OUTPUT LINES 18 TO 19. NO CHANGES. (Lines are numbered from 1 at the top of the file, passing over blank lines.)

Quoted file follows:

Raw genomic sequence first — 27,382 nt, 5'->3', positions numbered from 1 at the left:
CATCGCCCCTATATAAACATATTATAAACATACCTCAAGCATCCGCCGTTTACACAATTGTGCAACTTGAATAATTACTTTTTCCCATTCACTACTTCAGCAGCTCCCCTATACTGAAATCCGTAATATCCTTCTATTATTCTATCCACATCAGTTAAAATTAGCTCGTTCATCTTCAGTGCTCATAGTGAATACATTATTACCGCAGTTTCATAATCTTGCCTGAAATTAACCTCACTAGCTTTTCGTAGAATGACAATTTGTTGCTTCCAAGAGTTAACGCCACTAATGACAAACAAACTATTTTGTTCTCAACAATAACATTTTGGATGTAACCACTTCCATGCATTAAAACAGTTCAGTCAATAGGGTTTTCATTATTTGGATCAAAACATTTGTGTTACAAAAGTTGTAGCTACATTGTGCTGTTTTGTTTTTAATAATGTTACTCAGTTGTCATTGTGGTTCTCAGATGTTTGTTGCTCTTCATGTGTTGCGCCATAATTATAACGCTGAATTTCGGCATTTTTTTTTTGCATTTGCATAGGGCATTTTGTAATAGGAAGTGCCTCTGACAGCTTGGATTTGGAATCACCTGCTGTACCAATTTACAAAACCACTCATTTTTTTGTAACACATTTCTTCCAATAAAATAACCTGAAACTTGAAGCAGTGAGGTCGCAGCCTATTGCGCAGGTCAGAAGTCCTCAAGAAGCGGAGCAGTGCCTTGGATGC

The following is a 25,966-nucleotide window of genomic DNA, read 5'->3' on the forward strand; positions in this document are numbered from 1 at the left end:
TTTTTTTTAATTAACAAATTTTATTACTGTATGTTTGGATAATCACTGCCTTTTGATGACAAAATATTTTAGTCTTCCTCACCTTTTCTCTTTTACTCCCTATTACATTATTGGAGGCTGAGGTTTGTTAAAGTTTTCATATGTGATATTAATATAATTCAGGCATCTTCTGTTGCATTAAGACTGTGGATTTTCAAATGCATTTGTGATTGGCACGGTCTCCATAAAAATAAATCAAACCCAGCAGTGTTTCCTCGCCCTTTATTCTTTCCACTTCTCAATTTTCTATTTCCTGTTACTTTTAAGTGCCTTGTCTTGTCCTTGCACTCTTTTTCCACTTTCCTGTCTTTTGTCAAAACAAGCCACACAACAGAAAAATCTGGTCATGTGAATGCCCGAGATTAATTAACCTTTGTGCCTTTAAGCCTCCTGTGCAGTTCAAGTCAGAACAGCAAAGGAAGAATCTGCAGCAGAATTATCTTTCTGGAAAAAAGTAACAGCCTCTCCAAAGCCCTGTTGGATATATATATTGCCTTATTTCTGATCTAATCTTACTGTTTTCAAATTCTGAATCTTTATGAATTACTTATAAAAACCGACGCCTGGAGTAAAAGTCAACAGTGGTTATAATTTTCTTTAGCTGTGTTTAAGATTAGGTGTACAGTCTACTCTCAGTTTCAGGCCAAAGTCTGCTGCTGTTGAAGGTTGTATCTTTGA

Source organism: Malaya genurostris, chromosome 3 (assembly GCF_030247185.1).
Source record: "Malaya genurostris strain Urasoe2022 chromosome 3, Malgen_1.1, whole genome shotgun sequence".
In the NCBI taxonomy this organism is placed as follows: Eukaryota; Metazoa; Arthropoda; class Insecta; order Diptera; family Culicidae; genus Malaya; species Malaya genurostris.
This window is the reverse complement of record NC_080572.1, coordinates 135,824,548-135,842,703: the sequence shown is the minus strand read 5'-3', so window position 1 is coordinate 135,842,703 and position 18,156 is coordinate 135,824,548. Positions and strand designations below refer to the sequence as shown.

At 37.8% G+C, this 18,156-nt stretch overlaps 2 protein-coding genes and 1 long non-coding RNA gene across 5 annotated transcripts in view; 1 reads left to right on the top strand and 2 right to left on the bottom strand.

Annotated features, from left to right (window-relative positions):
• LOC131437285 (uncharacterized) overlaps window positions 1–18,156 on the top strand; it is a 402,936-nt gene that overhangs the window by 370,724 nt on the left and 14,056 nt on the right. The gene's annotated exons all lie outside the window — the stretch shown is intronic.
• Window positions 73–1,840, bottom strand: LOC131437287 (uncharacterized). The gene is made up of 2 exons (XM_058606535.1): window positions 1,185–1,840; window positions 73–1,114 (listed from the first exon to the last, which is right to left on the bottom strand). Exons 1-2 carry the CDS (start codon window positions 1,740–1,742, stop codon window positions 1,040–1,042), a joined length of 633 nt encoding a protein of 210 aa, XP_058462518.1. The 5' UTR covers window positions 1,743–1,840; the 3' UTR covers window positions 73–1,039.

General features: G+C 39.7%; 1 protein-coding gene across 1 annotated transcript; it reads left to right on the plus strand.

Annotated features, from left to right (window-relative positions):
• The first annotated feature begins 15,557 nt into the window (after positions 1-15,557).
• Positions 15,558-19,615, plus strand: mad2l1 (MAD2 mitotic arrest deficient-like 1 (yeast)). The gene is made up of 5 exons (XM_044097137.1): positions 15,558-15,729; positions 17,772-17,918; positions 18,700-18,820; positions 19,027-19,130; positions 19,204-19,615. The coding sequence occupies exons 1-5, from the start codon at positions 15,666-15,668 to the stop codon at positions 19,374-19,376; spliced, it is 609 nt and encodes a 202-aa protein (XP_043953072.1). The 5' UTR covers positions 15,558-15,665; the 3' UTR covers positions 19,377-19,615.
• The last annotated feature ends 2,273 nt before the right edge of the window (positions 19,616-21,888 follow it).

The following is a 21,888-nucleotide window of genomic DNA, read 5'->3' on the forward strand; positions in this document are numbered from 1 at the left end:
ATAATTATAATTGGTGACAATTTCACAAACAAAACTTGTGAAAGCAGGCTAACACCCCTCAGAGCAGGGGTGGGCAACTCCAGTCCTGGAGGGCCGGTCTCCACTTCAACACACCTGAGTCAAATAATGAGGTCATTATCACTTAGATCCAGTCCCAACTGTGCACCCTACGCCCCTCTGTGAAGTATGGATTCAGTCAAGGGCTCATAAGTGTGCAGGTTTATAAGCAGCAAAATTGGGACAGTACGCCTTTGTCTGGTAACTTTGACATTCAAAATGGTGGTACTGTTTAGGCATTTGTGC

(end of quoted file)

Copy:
The following is a 21,888-nucleotide window of genomic DNA, read 5'->3' on the forward strand; positions in this document are numbered from 1 at the left end:
ATAATTATAATTGGTGACAATTTCACAAACAAAACTTGTGAAAGCAGGCTAACACCCCTCAGAGCAGGGGTGGGCAACTCCAGTCCTGGAGGGCCGGTCTCCACTTCAACACACCTGAGTCAAATAATGAGGTCATTATCACTTAGATCCAGTCCCAACTGTGCACCCTACGCCCCTCTGTGAAGTATGGATTCAGTCAAGGGCTCATAAGTGTGCAGGTTTATAAGCAGCAAAATTGGGACAGTACGCCTTTGTCTGGTAACTTTGACATTCAAAATGGTGGTACTGTTTAGGCATTTGTGC